The Latest: Iran says it doesn't want war, but will respond
The latest on U.S.-Iran tensions after the U.S. airstrike that killed Iran's top general (all times local):Iran is informing the United Nations that it took "a measured and proportionate military response" to the U.S. airstrike that killed its top military commander and "does not seek escalation or war."To get more latest news on iran and us tensions, you can visit shine news official website.
But Iran's U.N. Ambassador Majid Takht Ravanchi warned that Tehran would "vigorously" respond to "any further military adventurism against it" and "any aggression."Ravanchi said in a letter late Wednesday to the U.N. Security Council and to Secretary-General Antonio Guterres that in the early morning hours of Jan. 8, Iran "targeted an American air base in Iraq from which the cowardly armed attack against martyr (Qassem) Soleimani was launched."
He said Iran was exercising its right to self-defense under Article 51 of the U.N. Charter."The operation was precise and targeted military objectives thus leaving no collateral damage to civilians assets in the area," Ravanchi said.
Gen. Mark Milley, chairman of the Joint Chiefs of Staff, says he believes Iran's missile strikes on two Iraqi bases were intended to kill Americans.Milley and Defense Secretary Mark Esper told reporters that 11 ballistic missiles that landed at al-Asad air base in western Iraq inflicted moderate damage, such as destroying or damaging tents and a helicopter, but no Americans were killed or injured.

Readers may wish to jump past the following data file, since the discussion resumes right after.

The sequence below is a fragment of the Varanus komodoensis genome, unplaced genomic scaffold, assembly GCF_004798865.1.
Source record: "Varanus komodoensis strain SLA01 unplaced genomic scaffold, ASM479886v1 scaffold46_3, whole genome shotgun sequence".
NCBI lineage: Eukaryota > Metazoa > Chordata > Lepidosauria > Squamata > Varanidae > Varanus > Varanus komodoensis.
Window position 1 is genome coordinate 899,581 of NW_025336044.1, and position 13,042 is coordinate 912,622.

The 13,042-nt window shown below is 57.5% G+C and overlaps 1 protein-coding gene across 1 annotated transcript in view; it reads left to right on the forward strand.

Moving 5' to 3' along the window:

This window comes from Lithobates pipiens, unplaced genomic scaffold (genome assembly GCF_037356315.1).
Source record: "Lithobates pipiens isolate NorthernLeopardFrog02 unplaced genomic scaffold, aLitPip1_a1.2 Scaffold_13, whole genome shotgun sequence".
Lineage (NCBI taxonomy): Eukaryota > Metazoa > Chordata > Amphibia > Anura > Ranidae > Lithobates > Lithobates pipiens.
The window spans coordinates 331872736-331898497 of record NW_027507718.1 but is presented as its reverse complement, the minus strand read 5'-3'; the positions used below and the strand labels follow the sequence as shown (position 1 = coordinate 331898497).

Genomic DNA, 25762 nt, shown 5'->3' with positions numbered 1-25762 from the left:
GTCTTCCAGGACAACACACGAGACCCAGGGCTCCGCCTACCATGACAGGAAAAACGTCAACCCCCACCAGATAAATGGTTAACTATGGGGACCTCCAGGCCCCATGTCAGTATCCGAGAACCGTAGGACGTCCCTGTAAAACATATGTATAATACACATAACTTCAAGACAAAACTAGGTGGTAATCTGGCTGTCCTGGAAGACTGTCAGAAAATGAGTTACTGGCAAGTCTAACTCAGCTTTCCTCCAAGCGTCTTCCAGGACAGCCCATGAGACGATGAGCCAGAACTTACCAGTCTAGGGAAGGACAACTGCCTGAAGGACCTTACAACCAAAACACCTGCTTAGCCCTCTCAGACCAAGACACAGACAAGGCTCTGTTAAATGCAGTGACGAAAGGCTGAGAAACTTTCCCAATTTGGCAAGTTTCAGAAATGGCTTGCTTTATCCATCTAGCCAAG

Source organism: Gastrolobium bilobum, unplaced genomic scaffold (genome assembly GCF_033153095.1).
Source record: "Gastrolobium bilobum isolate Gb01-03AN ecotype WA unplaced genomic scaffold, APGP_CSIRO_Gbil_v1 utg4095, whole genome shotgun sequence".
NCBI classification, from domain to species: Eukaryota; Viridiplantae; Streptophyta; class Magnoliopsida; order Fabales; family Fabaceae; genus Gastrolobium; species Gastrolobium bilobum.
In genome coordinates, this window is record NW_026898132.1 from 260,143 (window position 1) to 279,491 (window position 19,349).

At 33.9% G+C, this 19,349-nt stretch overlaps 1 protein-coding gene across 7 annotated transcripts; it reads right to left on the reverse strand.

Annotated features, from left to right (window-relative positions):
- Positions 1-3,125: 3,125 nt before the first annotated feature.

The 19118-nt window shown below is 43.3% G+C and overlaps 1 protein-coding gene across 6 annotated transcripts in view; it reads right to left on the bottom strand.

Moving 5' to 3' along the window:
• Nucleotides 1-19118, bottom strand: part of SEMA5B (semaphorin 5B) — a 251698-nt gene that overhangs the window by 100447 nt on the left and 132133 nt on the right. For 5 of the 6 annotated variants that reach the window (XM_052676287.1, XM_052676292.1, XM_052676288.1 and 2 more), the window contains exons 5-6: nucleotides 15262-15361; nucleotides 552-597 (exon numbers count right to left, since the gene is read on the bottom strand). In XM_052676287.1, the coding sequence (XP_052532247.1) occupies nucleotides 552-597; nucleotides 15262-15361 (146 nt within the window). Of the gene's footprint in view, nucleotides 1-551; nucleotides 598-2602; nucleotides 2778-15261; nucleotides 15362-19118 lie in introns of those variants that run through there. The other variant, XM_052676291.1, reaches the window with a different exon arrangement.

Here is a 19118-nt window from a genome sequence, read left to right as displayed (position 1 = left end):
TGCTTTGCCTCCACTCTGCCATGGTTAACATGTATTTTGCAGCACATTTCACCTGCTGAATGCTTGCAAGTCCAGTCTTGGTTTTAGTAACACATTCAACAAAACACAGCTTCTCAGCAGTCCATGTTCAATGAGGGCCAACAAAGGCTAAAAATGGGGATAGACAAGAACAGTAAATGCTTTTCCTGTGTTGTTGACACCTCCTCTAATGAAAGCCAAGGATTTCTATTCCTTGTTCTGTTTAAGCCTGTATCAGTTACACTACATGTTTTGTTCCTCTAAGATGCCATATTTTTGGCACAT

"I believe based on what I saw and what I know is that they were intended to cause structural damage, destroy vehicles and equipment and aircraft and to kill personnel," Milley said.
Milley said the fact that no one was killed was due to the defensive procedures and the effectiveness of U.S. early warning system.A handful of major shippers operating in the Persian Gulf are curtailing operations there.
Several oil tankers operated by major players have diverted away from the Persian Gulf or delayed loading by several days. That's according to Reid I'Anson, global energy economist at Kpler, a data intelligence company.
I'Anson said a tanker chartered by Brazilian oil giant Petrobras was supposed to load up with oil in Basra on Jan. 5, but instead it left the Persian Gulf empty. He said another tanker operated by a major oil shipper has been idling in the Arabian Sea for about a week.
I'Anson says the disruptions are minor right now. But he said "that's a lot of money to be out in the sea with no oil going nowhere."
In 2018, some 21 million barrels per day passed through the Strait, a narrow waterway which connects the Persian Gulf with the Gulf of Oman, according to the U.S. Energy Information Administration. One-fifth of the oil consumed by the world passes through the narrow waterway, which Iranian officials threatened to close in April in response to U.S. sanctions.